Dave Calhoun speaks to the director of 'Skyfall' about the latest film in the Bond franchise.
The genre-hopping director tells us how he invented a new genre with 'Life of Pi'
The twice Palme d'Or-winning director discusses 'Amour'.
Read our interview with Michael Haneke
The Danish director talks about his powerful new drama 'The Hunt'.
Read our interview with Thomas Vinterberg'
Time Out looks back at the impact of the 'Twilight' saga.
Discover what 'Twilight' has done for us
Time Out heads to the Lake District to visit director Ben Wheatley on set.
Read about our visit to the 'Sightseers' set
The director talks about 'Frankenweenie', which he describes as 'the ultimate memory piece'.
Read our interview with Tim burton
Our pick of the best films showing over the festive period.
Read 'The top ten Christmas films of 2012'
Mean Girls? Dirty Dancing? Tell us your favourite film guilty pleasure.
Read 'Film guilty pleasures'
What will Disney do to 'Star Wars'?
Read about the new 'Star Wars' trilogy
Ten young actors come of age on the silver screen.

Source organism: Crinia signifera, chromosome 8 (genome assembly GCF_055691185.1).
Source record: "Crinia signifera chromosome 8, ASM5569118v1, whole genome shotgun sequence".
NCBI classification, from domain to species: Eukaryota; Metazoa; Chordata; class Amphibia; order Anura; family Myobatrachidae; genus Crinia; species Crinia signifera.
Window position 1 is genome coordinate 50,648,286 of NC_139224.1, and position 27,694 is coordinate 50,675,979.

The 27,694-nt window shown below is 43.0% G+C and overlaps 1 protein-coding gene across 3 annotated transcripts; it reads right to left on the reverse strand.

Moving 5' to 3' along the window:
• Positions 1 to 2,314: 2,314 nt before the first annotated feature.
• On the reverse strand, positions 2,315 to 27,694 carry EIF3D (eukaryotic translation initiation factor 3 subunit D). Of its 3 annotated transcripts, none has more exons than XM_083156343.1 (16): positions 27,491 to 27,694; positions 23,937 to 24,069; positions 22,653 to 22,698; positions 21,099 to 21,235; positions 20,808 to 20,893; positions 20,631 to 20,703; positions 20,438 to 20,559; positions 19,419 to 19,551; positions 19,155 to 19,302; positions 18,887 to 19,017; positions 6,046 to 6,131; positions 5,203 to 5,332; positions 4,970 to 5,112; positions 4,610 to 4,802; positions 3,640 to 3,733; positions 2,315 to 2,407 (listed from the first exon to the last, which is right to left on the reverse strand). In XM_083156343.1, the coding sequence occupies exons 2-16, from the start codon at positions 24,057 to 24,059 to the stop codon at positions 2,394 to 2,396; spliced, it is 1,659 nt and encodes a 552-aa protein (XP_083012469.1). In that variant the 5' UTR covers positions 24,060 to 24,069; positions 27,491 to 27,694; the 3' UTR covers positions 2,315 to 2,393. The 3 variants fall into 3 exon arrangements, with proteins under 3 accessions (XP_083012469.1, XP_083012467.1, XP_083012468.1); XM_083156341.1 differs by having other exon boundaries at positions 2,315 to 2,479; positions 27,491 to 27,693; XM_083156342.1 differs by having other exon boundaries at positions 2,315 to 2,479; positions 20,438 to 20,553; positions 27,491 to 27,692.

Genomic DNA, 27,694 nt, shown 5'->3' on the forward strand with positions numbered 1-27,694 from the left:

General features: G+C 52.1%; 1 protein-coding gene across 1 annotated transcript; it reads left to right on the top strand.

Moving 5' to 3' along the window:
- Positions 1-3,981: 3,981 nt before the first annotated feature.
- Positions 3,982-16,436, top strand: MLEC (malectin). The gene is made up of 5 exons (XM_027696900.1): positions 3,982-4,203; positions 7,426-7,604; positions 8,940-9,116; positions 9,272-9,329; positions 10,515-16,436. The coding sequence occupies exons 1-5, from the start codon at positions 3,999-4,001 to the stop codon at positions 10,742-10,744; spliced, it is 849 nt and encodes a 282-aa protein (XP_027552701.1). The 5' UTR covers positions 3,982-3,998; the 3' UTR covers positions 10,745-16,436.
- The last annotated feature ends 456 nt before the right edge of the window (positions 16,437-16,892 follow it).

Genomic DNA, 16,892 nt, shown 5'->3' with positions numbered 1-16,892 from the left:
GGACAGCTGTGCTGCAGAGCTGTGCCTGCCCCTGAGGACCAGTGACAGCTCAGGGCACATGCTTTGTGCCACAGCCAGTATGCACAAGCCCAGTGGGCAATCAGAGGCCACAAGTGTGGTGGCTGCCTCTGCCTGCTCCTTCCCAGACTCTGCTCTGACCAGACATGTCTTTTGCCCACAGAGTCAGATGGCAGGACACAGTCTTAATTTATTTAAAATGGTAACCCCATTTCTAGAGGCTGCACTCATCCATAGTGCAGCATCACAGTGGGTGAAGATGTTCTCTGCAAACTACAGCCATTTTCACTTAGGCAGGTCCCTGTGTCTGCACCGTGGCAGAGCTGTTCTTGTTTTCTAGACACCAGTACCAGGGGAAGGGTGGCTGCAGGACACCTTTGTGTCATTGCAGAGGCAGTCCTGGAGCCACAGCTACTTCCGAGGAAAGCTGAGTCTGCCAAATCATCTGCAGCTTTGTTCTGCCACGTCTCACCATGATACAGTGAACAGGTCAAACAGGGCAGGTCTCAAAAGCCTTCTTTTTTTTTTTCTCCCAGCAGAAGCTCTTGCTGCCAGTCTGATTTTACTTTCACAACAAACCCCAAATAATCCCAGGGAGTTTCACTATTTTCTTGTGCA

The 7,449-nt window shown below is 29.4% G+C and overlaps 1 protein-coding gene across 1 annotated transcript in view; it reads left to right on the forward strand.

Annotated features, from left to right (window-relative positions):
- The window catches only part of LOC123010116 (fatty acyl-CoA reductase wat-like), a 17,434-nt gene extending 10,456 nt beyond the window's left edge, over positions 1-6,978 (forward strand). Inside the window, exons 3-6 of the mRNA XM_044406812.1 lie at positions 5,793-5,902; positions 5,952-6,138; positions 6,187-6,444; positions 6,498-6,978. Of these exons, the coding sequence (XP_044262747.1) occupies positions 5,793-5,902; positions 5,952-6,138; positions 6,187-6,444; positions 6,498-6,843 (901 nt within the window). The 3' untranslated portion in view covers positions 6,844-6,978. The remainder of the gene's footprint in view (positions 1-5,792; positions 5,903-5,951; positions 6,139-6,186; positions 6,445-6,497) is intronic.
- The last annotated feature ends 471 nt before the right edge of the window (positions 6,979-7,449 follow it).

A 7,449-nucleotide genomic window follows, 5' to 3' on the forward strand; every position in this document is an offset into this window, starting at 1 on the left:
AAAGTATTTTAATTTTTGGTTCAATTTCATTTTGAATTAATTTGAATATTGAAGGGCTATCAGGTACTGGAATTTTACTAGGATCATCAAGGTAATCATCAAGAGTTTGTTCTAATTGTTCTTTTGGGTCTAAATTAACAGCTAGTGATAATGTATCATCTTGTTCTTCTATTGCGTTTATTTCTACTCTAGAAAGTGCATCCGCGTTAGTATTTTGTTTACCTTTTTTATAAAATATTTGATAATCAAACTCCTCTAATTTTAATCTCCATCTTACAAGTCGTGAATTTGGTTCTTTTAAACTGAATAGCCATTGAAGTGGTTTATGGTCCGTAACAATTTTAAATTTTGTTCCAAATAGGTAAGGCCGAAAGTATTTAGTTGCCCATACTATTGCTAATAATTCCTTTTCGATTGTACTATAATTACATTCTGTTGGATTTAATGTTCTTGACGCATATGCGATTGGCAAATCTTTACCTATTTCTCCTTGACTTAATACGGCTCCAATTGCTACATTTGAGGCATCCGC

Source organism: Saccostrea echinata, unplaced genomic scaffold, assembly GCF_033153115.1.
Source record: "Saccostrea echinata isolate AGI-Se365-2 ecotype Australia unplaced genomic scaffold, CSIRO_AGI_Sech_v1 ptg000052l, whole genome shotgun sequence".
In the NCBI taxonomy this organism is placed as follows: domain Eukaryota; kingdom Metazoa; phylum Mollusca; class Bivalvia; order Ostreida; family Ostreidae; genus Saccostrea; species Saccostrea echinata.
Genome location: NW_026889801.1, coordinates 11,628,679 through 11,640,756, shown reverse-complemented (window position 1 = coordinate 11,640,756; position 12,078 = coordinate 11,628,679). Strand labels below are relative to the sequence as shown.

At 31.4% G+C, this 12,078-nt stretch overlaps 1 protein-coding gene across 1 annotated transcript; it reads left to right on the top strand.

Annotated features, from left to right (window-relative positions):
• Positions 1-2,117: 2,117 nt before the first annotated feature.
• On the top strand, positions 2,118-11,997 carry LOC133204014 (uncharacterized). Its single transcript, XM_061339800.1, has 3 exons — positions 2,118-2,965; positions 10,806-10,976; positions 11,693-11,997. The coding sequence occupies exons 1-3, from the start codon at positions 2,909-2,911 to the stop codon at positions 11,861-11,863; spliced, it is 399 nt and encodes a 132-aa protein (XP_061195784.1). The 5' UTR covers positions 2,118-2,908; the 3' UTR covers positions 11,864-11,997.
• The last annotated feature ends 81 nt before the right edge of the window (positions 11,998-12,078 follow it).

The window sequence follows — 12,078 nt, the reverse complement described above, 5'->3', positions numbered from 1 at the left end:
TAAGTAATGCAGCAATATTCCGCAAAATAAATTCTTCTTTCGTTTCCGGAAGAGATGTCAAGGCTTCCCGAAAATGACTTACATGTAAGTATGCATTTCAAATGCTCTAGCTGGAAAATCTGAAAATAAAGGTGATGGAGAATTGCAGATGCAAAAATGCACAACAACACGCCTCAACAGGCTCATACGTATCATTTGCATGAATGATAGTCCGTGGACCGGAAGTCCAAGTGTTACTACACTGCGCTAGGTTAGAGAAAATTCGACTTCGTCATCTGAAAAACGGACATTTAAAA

Read 'When teen stars turn serious'
From Connery to Craig, we revisit all 22 Bond films.
Read '50 years of James Bond'
The director talks Scientology and working with Joaquin Phoenix.
Read the interview
Ten funny horror movies which went spectacularly off the rails.
Read 'Hilarious horror films'
The director talks psychopaths and theatre – 'my least favourite artform'.
Read the interview
We round-up the five best horror movies of Autumn 2012.
Read about this Autumn's best horror movies
Time Out visits Istanbul to see the latest Bond movie being made.
Read 'On the set of Skyfall'
Does Skyfall refresh or rehash the James Bond franchise?
The British director explains why 'Ginger and Rosa' is her most mainstream film yet.
'I’m almost as in demand as Brad Pitt’